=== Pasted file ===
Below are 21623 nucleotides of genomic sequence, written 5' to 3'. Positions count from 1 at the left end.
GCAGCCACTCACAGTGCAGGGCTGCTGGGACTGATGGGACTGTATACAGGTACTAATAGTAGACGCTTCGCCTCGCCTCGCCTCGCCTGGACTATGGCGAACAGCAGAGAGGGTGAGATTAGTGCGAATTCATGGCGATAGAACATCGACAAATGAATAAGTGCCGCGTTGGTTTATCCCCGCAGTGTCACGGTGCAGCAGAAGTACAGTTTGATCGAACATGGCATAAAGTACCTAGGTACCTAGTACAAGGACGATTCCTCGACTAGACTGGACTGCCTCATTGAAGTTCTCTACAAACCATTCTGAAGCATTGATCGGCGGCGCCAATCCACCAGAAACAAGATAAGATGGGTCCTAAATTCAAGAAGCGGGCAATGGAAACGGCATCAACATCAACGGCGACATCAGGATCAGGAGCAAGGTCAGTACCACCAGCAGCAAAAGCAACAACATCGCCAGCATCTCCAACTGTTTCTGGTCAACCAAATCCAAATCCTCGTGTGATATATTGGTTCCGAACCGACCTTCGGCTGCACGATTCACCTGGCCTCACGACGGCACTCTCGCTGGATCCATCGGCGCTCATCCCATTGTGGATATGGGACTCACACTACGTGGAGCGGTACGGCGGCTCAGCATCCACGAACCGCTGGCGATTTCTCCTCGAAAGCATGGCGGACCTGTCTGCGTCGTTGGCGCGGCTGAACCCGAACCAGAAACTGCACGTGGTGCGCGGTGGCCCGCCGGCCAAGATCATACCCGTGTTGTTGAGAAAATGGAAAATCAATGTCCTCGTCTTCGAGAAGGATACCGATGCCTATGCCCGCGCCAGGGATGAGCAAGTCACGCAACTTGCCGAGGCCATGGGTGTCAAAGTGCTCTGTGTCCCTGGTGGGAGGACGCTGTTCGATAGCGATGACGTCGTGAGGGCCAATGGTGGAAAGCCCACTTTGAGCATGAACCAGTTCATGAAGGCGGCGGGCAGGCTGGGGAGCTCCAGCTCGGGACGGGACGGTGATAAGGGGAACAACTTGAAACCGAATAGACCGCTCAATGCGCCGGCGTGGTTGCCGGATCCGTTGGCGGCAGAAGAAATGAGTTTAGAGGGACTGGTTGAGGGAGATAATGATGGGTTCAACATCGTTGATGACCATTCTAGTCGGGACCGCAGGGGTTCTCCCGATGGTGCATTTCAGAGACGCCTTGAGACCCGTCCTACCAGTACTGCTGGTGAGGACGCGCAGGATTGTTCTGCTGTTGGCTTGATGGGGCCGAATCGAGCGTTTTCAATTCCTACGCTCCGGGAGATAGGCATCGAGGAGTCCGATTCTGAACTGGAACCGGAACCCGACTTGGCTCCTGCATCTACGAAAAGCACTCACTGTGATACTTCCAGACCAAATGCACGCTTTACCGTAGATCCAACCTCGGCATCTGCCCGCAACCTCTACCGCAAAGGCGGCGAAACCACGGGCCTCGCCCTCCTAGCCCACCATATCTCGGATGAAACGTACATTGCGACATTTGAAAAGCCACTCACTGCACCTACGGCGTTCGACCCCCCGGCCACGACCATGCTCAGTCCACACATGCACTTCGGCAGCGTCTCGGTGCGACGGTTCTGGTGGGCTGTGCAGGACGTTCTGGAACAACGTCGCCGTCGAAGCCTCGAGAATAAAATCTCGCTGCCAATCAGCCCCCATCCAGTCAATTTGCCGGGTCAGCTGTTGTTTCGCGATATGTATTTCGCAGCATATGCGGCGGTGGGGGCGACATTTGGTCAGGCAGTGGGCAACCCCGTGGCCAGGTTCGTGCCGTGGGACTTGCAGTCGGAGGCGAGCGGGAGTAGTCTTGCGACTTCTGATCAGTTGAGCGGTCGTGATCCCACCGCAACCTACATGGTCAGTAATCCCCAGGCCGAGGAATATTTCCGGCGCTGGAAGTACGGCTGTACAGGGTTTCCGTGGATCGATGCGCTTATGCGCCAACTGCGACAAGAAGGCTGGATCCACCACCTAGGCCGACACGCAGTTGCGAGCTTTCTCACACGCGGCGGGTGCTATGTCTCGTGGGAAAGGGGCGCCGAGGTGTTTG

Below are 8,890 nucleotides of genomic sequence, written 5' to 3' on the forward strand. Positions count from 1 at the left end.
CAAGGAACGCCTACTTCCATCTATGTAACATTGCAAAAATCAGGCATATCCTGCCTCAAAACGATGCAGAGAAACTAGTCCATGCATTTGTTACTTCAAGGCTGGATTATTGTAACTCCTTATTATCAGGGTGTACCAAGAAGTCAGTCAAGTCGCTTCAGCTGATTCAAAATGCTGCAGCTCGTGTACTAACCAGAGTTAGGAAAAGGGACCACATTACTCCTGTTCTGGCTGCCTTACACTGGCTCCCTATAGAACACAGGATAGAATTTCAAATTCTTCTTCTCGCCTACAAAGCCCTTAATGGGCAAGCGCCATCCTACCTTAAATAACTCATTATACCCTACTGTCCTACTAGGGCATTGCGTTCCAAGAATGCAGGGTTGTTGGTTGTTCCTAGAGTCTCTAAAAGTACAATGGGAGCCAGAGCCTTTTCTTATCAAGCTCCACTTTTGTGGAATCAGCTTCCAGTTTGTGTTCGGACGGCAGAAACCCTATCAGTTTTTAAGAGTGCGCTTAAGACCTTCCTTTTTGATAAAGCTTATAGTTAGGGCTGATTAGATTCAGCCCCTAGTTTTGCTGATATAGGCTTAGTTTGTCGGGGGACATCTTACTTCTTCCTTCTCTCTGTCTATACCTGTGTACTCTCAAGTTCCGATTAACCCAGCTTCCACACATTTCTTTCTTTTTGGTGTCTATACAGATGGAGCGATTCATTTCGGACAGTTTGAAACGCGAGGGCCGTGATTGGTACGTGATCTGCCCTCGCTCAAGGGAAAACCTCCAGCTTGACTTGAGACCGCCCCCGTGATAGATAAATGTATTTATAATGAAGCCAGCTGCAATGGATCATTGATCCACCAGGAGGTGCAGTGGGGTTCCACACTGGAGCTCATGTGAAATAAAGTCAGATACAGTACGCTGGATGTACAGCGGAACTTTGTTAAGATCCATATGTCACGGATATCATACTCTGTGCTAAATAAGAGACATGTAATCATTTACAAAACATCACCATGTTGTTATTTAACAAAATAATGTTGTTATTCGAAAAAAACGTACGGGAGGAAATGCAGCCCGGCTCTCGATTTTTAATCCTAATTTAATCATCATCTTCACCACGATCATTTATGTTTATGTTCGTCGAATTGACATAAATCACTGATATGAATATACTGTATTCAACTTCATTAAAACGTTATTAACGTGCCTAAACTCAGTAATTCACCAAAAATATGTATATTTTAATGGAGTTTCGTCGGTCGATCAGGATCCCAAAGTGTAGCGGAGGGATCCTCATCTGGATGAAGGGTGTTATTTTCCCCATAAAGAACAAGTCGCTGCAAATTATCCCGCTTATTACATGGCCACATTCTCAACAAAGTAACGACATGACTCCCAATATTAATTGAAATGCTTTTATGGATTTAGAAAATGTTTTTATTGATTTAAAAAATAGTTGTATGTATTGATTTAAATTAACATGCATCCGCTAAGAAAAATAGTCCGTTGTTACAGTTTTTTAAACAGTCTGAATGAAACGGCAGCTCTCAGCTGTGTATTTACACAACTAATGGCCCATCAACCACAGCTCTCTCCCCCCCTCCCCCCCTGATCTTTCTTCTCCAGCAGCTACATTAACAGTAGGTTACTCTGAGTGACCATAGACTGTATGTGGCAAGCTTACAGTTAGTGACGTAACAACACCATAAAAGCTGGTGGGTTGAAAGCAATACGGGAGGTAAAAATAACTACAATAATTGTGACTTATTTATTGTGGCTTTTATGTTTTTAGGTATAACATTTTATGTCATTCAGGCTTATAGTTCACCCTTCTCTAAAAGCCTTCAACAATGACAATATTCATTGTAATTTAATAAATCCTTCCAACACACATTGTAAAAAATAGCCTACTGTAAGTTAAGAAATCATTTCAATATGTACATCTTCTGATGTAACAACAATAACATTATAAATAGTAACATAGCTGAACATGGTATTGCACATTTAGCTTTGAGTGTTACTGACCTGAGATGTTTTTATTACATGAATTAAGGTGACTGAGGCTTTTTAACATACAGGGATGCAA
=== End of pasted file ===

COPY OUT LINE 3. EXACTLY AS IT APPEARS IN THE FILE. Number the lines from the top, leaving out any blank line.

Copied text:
Below are 8,890 nucleotides of genomic sequence, written 5' to 3' on the forward strand. Positions count from 1 at the left end.